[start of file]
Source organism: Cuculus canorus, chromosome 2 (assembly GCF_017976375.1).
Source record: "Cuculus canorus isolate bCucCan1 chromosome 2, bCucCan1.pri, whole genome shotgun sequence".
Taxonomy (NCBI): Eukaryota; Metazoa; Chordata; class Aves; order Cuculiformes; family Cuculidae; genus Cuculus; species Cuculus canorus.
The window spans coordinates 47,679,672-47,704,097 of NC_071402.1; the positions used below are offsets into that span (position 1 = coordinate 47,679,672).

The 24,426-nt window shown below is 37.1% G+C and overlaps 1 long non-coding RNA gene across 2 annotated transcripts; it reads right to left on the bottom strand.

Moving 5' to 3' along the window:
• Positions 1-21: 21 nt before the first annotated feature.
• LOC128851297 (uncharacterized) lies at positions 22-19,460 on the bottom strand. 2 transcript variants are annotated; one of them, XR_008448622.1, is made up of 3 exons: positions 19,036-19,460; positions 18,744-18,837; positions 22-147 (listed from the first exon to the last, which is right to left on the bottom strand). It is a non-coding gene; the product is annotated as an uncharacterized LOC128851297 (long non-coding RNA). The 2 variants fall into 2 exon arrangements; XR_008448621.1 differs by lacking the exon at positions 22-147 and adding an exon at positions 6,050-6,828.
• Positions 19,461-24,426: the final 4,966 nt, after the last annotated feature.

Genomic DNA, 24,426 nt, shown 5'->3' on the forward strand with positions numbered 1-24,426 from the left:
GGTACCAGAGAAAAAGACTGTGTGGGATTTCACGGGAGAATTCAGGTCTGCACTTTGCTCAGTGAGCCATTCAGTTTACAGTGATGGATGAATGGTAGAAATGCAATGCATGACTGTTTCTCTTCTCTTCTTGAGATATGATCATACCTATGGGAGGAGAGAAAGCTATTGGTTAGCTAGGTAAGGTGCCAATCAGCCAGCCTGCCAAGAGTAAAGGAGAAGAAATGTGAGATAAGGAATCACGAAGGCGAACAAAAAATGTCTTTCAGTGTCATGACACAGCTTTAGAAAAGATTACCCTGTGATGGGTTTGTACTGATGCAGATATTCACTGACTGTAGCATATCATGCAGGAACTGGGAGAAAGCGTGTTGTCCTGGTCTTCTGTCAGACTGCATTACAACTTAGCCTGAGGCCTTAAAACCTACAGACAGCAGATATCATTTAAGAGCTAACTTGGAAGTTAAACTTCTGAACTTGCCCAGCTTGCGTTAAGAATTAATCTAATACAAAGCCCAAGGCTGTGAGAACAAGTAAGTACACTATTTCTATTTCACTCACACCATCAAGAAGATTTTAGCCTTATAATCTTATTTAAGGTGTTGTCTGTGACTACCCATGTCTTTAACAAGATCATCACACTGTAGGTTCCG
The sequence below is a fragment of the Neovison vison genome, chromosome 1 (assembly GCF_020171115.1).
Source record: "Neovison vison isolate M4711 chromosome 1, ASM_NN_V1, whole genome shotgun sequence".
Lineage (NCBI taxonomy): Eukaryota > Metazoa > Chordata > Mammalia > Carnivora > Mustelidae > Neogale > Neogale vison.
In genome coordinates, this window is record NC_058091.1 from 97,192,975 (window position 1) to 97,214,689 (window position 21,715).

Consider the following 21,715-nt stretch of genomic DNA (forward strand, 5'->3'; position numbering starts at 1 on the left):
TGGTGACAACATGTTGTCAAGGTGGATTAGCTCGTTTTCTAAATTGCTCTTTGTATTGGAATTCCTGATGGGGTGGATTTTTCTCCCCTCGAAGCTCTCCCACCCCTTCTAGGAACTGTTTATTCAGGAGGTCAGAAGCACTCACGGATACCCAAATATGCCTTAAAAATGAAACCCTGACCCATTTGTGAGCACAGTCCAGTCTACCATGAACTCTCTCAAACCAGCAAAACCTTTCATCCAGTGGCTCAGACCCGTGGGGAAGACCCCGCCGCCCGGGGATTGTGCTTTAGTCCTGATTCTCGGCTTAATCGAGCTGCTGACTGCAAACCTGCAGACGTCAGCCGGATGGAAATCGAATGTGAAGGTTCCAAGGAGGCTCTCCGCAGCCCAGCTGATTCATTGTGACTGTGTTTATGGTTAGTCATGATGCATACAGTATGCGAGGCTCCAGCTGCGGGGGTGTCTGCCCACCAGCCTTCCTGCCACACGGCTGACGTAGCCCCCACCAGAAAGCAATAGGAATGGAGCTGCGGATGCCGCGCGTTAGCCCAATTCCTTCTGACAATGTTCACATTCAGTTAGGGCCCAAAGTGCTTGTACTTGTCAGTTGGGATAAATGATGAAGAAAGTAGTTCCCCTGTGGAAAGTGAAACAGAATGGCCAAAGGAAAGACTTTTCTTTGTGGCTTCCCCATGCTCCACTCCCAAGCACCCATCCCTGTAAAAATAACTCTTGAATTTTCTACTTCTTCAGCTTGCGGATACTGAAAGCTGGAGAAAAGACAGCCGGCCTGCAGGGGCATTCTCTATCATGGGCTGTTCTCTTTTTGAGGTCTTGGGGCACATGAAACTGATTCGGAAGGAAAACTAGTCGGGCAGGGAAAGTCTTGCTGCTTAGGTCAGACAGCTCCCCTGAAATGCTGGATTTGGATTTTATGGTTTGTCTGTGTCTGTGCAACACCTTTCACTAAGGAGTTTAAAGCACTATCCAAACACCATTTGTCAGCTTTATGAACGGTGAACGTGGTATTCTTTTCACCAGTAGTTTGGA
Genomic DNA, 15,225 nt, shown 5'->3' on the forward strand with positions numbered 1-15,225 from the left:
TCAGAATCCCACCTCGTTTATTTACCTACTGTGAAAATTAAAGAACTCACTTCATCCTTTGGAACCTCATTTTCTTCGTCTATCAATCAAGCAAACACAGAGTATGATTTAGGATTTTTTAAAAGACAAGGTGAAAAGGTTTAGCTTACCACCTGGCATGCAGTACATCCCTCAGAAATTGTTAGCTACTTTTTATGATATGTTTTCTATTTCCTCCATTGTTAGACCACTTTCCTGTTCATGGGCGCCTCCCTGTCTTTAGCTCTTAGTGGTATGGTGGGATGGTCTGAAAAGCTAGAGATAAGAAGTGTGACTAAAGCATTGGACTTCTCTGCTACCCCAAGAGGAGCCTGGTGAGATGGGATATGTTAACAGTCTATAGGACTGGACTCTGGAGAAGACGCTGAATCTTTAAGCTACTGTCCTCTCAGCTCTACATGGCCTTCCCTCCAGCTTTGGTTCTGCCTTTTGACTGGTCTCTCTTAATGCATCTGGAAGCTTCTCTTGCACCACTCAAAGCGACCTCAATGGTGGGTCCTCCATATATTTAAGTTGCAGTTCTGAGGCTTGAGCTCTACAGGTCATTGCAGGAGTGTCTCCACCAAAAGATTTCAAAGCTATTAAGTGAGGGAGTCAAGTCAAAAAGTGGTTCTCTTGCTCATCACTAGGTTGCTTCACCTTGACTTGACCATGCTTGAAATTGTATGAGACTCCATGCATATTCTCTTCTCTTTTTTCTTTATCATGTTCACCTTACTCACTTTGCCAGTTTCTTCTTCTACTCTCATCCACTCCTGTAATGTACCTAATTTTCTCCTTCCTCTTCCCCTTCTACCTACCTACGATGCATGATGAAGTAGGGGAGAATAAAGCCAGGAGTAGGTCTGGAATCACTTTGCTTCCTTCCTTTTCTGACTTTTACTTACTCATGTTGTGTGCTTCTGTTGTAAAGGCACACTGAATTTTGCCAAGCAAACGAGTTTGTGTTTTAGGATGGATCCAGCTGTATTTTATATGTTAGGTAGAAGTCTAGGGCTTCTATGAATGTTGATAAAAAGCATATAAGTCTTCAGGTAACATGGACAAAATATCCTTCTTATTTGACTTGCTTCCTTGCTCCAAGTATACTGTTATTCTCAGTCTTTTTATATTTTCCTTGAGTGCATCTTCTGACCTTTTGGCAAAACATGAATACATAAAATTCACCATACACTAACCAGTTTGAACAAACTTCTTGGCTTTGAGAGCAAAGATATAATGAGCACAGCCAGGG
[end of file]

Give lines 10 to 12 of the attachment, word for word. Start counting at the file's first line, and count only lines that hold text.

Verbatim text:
Genomic DNA, 24,426 nt, shown 5'->3' on the forward strand with positions numbered 1-24,426 from the left:
GGTACCAGAGAAAAAGACTGTGTGGGATTTCACGGGAGAATTCAGGTCTGCACTTTGCTCAGTGAGCCATTCAGTTTACAGTGATGGATGAATGGTAGAAATGCAATGCATGACTGTTTCTCTTCTCTTCTTGAGATATGATCATACCTATGGGAGGAGAGAAAGCTATTGGTTAGCTAGGTAAGGTGCCAATCAGCCAGCCTGCCAAGAGTAAAGGAGAAGAAATGTGAGATAAGGAATCACGAAGGCGAACAAAAAATGTCTTTCAGTGTCATGACACAGCTTTAGAAAAGATTACCCTGTGATGGGTTTGTACTGATGCAGATATTCACTGACTGTAGCATATCATGCAGGAACTGGGAGAAAGCGTGTTGTCCTGGTCTTCTGTCAGACTGCATTACAACTTAGCCTGAGGCCTTAAAACCTACAGACAGCAGATATCATTTAAGAGCTAACTTGGAAGTTAAACTTCTGAACTTGCCCAGCTTGCGTTAAGAATTAATCTAATACAAAGCCCAAGGCTGTGAGAACAAGTAAGTACACTATTTCTATTTCACTCACACCATCAAGAAGATTTTAGCCTTATAATCTTATTTAAGGTGTTGTCTGTGACTACCCATGTCTTTAACAAGATCATCACACTGTAGGTTCCG
The sequence below is a fragment of the Neovison vison genome, chromosome 1 (assembly GCF_020171115.1).